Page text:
Yesterday, I felt the smell of autumn in the air — like an unexpected someone from the past with time on her hands and memories to tell. Because we remember autumn, she and I — fresh days and school books and sacred secrets so tender you could cut them with a glance. Long afternoons dark with broken hearts and lingering poetry no one will ever read. And she and autumn spoke as though the years were stored in cardboard boxes, dusty, glue-dried and sagging. Then, at the end, she said she’d missed me and kissed me on the cheek in the glove-cold street of the autumn afternoon, because …
Autumn is the long notes of the last jazz piano when the café is closed and only the serious remain, sitting like abandoned angels unable to fly. And there, somewhere in the final tales of lingering whiskey, they wonder if second-hand love could possibly redeem them.
Autumn is a park bench moist with morning, waiting like a reluctant traveller who’s been left behind. And there’s a puddle, quiet with reflection and a footprint and floating leaves leftover from the wind. And the worn letter plaque tells no one but the sky that Arthur Wilson liked to walk his dog.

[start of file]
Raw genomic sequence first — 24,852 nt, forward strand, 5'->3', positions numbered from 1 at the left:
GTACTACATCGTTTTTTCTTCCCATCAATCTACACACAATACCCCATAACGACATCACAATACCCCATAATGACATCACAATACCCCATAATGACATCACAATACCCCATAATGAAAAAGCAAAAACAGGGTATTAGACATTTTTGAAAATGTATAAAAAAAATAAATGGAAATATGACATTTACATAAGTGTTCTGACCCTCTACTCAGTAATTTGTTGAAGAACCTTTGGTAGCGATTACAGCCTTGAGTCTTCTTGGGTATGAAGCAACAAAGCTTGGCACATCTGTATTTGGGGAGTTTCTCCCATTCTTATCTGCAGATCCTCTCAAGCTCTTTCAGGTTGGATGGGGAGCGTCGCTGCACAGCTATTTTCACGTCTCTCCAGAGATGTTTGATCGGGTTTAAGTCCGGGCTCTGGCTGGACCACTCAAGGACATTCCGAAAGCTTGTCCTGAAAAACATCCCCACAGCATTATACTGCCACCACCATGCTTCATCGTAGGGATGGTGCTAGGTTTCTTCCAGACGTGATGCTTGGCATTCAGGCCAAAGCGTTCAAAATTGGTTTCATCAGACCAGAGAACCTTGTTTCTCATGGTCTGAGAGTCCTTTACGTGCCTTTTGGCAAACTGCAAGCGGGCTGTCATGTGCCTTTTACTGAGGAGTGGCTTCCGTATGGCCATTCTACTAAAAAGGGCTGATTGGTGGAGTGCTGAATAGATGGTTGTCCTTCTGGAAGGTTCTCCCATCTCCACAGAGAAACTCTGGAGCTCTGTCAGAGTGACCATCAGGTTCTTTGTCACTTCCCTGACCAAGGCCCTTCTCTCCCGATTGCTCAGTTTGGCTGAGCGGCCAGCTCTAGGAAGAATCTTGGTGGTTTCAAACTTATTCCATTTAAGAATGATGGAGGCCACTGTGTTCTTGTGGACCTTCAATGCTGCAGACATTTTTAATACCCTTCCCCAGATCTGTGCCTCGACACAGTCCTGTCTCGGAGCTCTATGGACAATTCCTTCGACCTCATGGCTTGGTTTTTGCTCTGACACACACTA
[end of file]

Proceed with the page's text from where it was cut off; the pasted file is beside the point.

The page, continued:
Autumn is stone empty streets slanted with light from the windows of strangers. But you keep walking because you don’t know if they’re warm with conversations, or silent with despair.
Autumn is a movie, old and familiar, when the outside night is bony and brittle and full of the dark. So you pour the wine in the kitchen and break the chocolate onto a plate. And you cozy into your one-light twilight and wait for the melancholy.
And autumn is a black-and-white San Fran foggy night, heavy with crime. He’s turned his collar high so only his eyes can see her, standing in the silhouette shadows, sinister with deceit. And he knows (because he always knows) that she will walk away, and the sound of her footsteps will be his only souvenir.